McCaleb Coffey was a son of Thomas and Sarah (Sally) Fields Coffey. He was born Aug. 22, 1803 in Wilkes Co., NC and died Feb. 17, 1881 in Caldwell Co., NC. He married Elizabeth Collett on Feb. 2, 1828 in North Carolina. Elizabeth was born Mar. 8, 1809, probably in North Carolina, and died Jul. 9, 1887 in North Carolina.
He and Elizabeth were parents of at least 14 children, including Thomas Jefferson and Julia Jane, both previously written about in this blog.
The following information was found at a website prepared by Terry Erb:*
McCaleb Coffey, as youngest child, was born (near what is now Patterson, NC) August 22, 1803. Before him were William (the father of Gilliam, Wilborn, Daniel. and Calvin Coffey, and Celia Curtis now or late of this county), Reuben, Martha (wife of Rev. James Dowell), Lewis, and Larkin, who migrated to the West about fifty years ago, Elijah, who went farther South about the same time, and Sarah, who married Samuel Stewart, of Burke County, North Carolina.
McCaleb, soon after his majority, on February 5, 1828, married Elizabeth Collett, a sister of John Collett, Esq., of Burke, and Abraham Collett, of Cherokee County and settled in what was then known as the upper dark hollow of the Yadkin River, where he kindled the cheerful light of a home, since widely known as well for the thrift and hospitality of its inmates as for the noble brood of sons and daughters reared and trained under its shelter. Here sixteen children were born to him, of whom nine survive, four sons: T. J. and W. C. Coffey, of Boone; Charles L. Coffey, of Lower Creek; and Henry C. Coffey of Mulberry; and five daughters: Mrs. J. J. Steele, Mrs. David Farthing, Mrs. Thomas Coffey, and Misses Martha and Jennie Coffey who,with their mother, yet remain at the old homestead. Besides these,there are seventeen grandchildren and three great-grandchildren surviving him.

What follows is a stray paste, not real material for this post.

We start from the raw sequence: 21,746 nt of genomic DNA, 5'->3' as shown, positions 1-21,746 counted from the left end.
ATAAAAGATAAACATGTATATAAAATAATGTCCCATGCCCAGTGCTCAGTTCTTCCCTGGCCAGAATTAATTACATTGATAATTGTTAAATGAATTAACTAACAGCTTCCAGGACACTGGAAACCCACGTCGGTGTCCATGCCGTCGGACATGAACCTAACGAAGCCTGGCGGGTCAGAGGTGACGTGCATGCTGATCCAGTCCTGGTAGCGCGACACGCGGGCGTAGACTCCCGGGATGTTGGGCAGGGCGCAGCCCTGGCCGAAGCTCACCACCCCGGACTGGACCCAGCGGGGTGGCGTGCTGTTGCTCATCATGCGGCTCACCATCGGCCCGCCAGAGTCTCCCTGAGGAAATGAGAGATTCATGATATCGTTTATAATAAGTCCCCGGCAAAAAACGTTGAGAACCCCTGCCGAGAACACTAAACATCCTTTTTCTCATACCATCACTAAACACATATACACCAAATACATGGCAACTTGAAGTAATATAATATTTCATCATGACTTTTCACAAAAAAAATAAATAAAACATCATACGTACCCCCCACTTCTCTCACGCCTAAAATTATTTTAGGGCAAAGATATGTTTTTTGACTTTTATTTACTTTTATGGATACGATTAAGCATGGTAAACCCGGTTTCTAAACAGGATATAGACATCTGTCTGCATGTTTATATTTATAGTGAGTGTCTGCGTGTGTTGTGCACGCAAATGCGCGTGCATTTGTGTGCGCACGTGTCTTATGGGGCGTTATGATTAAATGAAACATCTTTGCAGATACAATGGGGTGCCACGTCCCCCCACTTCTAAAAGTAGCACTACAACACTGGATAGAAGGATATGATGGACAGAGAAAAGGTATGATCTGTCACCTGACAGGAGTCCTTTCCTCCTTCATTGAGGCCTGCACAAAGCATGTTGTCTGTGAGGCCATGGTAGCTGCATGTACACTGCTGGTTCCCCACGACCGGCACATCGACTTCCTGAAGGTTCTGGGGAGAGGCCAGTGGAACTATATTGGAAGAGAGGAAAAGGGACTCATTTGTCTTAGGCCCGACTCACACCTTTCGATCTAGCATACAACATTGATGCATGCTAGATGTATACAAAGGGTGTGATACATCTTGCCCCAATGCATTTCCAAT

Without seeking to praise the living, it is but justice to the dead to say that children so taught by precept or example as these have been are the best gifts a citizen can bestow upon the State. To their prudence, energy, and uprightness their several counties owe much, and their immediate neighborhoods very much of their prosperity and reputation.
McCaleb Coffey was one of the last and best specimens of an almost extinct class of men. He was a hunter, pioneer, and backwoods farmer. Never long absent from the place where he first laid his hearthstone, commencing life with scanty means, he was able by steady work and just dealing to erect a slightly and commodious mansion, to raise a large family and equip them for active life, and to accumulate a sufficient fortune for the support of his old age.
While never seeking public position, be was once induced by the united voices of his fellow citizens to act as chairman of the first Board of our County Commissioners, and made a faithful and painstaking officer.
He died February 17, 1881, at his home above Patterson, and was buried February 19, at Harper's Chapel, within sight of the roof tree under which he was born. Without ambition, save to live uprightly and do what he found to be his duties at home, of rare prudence in speech and action, never busied in the affairs of others, inflexibly just, yet not uncharitable, this plain farmer's long life was so useful, clean, and pure that as he was followed to his grave by three generations of his descendants and a large concourse of his neighbors. after more than three-fourths of a century spent under the shadow of the same hills that towered over his birthplace, there was not one in all the throng who pressed near the coffin for a last look at the well-known gray head but who could say, "a good man is gone."
*A source was not provided
Note: Many genealogies and other documents refer to McCaleb as Caleb. He was McCaleb in the 1840 and 1860-1880 census records. He was Caleb in the 1850 census record.